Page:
Melodic Comping – Stronger than voice-leading


Voice leading is a great tool, but the strongest musical principle is probably melody. And that is also true when you are comping. Melody will tie things together and overrule voice-leading just as it does when you are making a chord melody arrangement.
I get asked a lot about how I think about the different extensions and alterations that I use in my comping. In this video I will show you some examples of how I comp thinking of a melody and harmonizing it at the same time. It is very similar to the how you approach chord solos and it is a very useful tool when making the comp sounding as a complete musical statement instead of a bunch of chords next to each other.
It also demonstrates how I focus on melody rather than trying to think of which extensions I want to include in the voicings.

To explain how I think about this I am going to take a turnaround in G major. I’ll use that to go over some exercises for each of the chords and then give you three examples of how I might comp through that progression. 

The exercises

To be able to play melodies with a chord we need a set of voicings so that we can play around in the scale.

In this lesson I chose to use Drop2 voicings. The reason for this is that if you know your drop2 inversions then you already have 4 of the 7 notes covered. Another good reason is that drop2 voicings are very useful in general for jazz comping.  You can check out more on Drop2 voicings here: Jazz Chord Essentials – Drop 2 voicings – Part 1

The Am7 chord

Since the key of G major we can harmonize all the notes of G major with an Am7 voicing.

That gives us this exercise:

The only choice that needs a small explanation is the F#. When you harmonize an F# with an Am voicing then you get an Am7(13). The Am13 sound is not so useful in a II V I in G because the point of the Am7 is to suspend the F# until we get to the D7. That means that you probably won’t be using this chord that much.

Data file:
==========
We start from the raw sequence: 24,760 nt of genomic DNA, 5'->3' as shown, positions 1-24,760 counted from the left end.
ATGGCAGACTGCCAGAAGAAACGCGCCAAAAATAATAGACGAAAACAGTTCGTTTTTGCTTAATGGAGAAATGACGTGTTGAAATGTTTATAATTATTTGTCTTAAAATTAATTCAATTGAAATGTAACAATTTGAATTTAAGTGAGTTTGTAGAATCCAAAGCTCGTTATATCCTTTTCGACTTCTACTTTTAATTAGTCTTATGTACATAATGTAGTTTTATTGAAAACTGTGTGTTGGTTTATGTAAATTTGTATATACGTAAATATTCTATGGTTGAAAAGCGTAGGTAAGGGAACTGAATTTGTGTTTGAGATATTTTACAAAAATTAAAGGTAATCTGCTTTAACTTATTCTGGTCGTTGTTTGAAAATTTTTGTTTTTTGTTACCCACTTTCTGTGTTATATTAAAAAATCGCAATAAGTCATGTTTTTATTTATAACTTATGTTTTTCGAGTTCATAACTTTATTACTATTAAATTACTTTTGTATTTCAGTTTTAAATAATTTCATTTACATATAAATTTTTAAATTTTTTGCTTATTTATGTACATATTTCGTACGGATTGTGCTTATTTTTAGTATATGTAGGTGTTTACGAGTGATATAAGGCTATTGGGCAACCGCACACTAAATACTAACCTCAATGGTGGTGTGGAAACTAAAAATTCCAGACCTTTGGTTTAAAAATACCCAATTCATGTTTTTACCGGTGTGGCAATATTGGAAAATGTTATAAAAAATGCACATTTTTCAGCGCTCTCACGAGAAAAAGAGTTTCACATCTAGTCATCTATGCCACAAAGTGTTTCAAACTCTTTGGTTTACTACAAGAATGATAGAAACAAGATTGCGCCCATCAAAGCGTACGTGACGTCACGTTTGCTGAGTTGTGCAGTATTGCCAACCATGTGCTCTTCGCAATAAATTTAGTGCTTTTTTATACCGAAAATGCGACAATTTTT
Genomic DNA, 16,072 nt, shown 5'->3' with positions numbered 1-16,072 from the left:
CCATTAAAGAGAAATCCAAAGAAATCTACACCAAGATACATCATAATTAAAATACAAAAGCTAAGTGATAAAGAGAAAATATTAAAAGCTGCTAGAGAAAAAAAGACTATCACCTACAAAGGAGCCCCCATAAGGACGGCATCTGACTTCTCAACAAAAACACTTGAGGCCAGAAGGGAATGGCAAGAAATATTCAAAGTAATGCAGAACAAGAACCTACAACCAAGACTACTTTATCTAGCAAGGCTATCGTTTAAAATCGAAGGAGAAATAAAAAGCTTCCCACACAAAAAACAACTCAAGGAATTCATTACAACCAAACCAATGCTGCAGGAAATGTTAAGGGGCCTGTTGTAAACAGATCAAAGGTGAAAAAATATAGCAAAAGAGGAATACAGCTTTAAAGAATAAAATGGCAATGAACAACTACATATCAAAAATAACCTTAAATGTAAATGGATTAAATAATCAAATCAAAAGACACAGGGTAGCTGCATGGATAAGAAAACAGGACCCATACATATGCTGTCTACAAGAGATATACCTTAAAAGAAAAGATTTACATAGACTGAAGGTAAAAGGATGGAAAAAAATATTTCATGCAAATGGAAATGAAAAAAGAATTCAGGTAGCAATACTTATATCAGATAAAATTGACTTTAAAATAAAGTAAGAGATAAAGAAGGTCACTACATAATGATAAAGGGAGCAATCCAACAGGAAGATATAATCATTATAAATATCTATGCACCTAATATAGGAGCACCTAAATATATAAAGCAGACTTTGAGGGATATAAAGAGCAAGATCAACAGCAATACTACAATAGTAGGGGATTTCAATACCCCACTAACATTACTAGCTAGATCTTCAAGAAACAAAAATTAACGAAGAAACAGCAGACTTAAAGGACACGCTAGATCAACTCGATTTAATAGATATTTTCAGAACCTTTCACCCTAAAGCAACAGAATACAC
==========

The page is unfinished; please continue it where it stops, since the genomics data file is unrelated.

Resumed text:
The D7 chord 

The  D7 is harmonized using an F#m7(b5) voicing, which produces the sound of a D9. If you want to check out more on how to add extensions to drop2 chords then you can check out this lesson:  Jazz Chord Essentials – Drop 2 voicings part 3
The 2nd voicing has a G in the melody and then it is easier to make the voicing into a D7sus4 chord because having the G over the F# is not sounding that great.

The Tonic, Gmaj7

When comping a melody with a Gmaj7 chord there are two notes that need a bit of attention. When the root is in the melody it is often not that nice to have a maj7th under it, so in that case you can change it into a G6 chord (first chord in the example under here). The other note is a C, which I chose to harmonize with an Am7 voicing in this example. When you are comping you will not have to play a Gmaj7 with a C in the melody for any longer period (unless there’s something wrong with music 🙂 )

The E7, dom7th to Am7

The final chord is an E7. E7 is not actually diatonic to the G major scale. It serves as a secondary dominant to take us back to the Am7. The scale that I harmonize is then the scale that I would use to improvise over it: A harmonic minor.
The scale is harmonized with chords derived from a G#dim which produces an E7b9 sound. The only place where I change it is when we have the A in the melody. At that point I opted for an E7sus4(b9) (or Bm7b5/E)

The first turnaround example

Now that we have some chord voicings we can start making a simple melody and harmonize that.
In general I am using a step wise melody because we want the comp to have a natural feel with a lot of rest.
Since the melody is really strong I don’t really have to be concerned with voice-leading when playing and can just focus on the melody, which is also a lot easier to hear and relate to musically.
As you can see the melody is moving in 2nds and 3rds.

Turnaround using motiefs

Focusing on the melody means that we can use all the same ideas to connect the chords across the whole progression together that we use when soloing. In the example below I am starting with a two note motief that is then moved through the Am7, D7 and Gmaj7 chords. From there it is varied and use to resolve from the E7 to an Am7 chord.

Turnaround with altered chords.

From a melodic point of view the altered chords are often going to work as chromatic passing notes. In the example below. In this example the D7 altered is harmonizing an Eb (or D#) that resolves to the 6th(E) of G. The E7 is also played as an altered chord with the G and the F in the melody.


I hope you can use this way of thinking to get started playing a more melodic comp and make some exercises that will help you from having to spend energy and time on worrying about which extensions you want in the chord while playing.
To me that is the biggest benefit of this approach and using it will free you up to be more available to interact with the rest of the people you play with, and especially the soloist you are comping.

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Melodic Comping – How to get started

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